Well, the presents have all been exchanged, the family visits are over, most of the food has been eaten and maybe, like me, you’ve been the one who has orchestrated most of it in your family. The buying of the presents and the food. Putting up the decorations, the wrapping of the gifts and the cooking of the meals.
Now in that no man’s land between Christmas and New year you just need an afternoon all to yourself. If you work from home too and your kids are school age, or older, you will be used to having the place mostly to yourself for hours on end during the day. But for the last 10 days you have been the linchpin of festive fun and frolics. There’s only so much one can do before you need to hide away for an afternoon. Don’t you find?
The house becomes slovenly during Christmas and New Year. At least my house does. To be honest, my house is rarely far from slovenly, but this morning I woke up with a mission for cleanliness and order. The beds needed changing. I do this every year whether they need it or not – as the old joke goes!
We all have our own bedrooms in our house – read my blog on sleeping separately to be introduced to the joys of this – so this morning I delivered clean bedlinen to my son and my husband’s rooms with necessary instructions! They looked surprised and a bit scared. What did this mean for the rest of their day? But they shouldn’t have worried, once I had vacuumed everywhere – even under the cushions of the sofa monopolised by the dog, where I found enough soil to repot my Christmas hyacinths – I was planning on having time to myself and that means allowing them time to themselves too! Lucky them. But the trick is not telling them.
You can’t admit that you are going to find a couple of hours to yourself because apparently that amounts to husband and child neglect. It has to be done surreptitiously so no-one notices. This means allowing my son to play with his new games on his X-box without interruption. It’s a bit like when your children are very small and they finally settle to some game of the imagination in the sitting room. The trick is to do nothing that draws attention to yourself. Once they notice you they will find something for you to do for them. Never disturb a child when they are fully engaged. Unless they are fully engaged with eating the contents of your make up bag – even then I’d think twice, especially if your make-up is hypoallergenic.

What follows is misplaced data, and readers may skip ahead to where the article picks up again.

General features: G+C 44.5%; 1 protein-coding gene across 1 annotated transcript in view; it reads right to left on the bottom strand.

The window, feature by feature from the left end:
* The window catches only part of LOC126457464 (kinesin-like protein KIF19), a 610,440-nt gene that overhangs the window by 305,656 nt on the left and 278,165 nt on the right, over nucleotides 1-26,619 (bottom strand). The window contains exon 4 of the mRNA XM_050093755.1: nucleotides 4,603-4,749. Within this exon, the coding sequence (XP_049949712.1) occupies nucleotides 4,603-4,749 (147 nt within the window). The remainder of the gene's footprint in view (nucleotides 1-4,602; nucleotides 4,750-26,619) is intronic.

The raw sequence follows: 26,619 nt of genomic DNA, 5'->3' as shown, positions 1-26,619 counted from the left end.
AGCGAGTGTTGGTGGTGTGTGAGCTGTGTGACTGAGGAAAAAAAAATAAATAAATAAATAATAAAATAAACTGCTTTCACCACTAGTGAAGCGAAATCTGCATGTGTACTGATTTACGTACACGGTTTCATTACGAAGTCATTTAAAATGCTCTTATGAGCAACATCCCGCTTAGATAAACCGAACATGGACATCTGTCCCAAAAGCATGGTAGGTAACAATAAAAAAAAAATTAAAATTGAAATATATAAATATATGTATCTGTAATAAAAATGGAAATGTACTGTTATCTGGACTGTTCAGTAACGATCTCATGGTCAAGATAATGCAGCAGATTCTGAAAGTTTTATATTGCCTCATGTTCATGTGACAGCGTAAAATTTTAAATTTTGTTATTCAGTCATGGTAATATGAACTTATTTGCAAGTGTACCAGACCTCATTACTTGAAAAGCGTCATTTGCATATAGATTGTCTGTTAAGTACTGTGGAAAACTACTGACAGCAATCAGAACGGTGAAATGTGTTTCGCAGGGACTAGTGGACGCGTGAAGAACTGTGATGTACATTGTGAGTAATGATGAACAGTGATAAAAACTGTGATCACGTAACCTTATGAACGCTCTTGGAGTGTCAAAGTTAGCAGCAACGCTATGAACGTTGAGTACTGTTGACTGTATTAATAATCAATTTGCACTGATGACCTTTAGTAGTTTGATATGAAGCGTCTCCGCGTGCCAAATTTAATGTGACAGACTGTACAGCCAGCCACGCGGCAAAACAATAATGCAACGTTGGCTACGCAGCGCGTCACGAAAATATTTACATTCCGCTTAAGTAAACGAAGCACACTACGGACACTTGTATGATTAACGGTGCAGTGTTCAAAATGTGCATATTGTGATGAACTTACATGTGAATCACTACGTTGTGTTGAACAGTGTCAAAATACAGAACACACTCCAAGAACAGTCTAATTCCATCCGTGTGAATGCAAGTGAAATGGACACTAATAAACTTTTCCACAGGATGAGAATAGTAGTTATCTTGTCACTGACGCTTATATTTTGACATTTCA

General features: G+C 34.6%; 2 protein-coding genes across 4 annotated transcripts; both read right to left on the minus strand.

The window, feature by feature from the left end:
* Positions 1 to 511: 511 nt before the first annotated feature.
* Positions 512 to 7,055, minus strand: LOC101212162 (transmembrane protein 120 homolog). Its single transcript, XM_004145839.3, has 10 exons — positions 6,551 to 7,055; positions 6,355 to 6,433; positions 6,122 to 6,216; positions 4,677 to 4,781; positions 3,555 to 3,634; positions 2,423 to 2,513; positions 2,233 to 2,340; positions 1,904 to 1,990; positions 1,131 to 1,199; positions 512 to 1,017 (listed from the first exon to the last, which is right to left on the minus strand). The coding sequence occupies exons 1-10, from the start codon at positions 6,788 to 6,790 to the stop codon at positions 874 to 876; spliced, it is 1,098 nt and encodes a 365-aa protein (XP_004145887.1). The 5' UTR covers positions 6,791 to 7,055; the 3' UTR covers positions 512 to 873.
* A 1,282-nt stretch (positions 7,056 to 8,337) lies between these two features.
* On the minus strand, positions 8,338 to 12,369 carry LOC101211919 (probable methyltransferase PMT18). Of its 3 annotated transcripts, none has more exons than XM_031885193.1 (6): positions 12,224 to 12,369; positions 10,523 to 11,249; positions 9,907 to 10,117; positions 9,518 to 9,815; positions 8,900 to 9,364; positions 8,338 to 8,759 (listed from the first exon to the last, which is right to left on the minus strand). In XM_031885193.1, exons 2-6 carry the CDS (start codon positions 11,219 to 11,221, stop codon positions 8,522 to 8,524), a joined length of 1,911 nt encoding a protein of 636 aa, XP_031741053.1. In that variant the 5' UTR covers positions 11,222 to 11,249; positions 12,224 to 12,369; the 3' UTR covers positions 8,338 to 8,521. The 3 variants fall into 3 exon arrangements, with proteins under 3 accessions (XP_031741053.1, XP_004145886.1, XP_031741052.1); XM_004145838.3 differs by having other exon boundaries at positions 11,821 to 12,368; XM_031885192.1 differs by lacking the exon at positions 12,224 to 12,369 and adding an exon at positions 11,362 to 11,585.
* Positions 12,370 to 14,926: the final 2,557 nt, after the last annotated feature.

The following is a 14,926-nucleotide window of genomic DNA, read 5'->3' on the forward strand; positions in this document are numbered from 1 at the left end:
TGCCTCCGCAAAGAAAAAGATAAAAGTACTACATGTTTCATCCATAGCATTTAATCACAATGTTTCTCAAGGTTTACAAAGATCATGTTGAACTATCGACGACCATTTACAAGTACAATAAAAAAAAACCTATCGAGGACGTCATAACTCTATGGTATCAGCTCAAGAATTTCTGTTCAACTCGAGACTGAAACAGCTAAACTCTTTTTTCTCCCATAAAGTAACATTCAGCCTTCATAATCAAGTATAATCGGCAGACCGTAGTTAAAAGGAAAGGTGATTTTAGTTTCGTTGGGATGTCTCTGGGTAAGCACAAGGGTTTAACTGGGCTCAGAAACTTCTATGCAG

I find myself skulking around my house trying not to make any noise. I tip-toe from my study to the kitchen and quietly place 2 dirty mugs on the work surface – not daring to open the dishwasher in case the noise alerts anyone to my presence. Knowing that hunger will eventually rouse them from their activities I have taken the precaution of giving them a big breakfast – scrambled eggs on sourdough with mushrooms and tomatoes – to buy myself more time.
Almost as though I had preplanned it (ha ha) I find my study is home to the huge pile of Christmas novels, my new colouring book and pens, an old Sudoku book I’ve just found in the huge desk tidy my son made for me at school this year. I have numerous knitting projects tucked away in the corners – some of which I had intended finishing before Christmas – but which Christmas I find myself asking? I even have a hitherto unopened box of chocolates, if I get desperate. My new iPhone speakers have been installed on my desk and I’m listening to Adele. Isn’t everyone?
I’m just not sure if I can get away with shutting my study door. That’s just asking for trouble isn’t it? If anyone notices my door is shut they will feel compelled to open it and ask, ‘what are our plans?’ As my plan is to hide in here for as long as I can get away with, I don’t have a civil response to this.
Now I’m aware what an ingrate I am. There are many people who would love to have a family around them needing love and attention – I do know that, and I try to remind myself that one day things will be different and then maybe I will be desperate for a family that needs to have regular contact with me to feel secure in their worlds – but for now, I’d like to venture out of my study to the downstairs loo next door and not have to have a conversation with anyone or even explain why I might want to close the loo door.
I promise when I’m a lonely old lady I’ll look back on this blog post, if my old arthritic fingers can still manage to work my iPad or computer, and feel suitably chastened. But for now, I’d just like to close the door of my study, get comfortable on my sofa and start a new book, without drawing attention to myself. Might even open those chocolates – quietly. Shhh!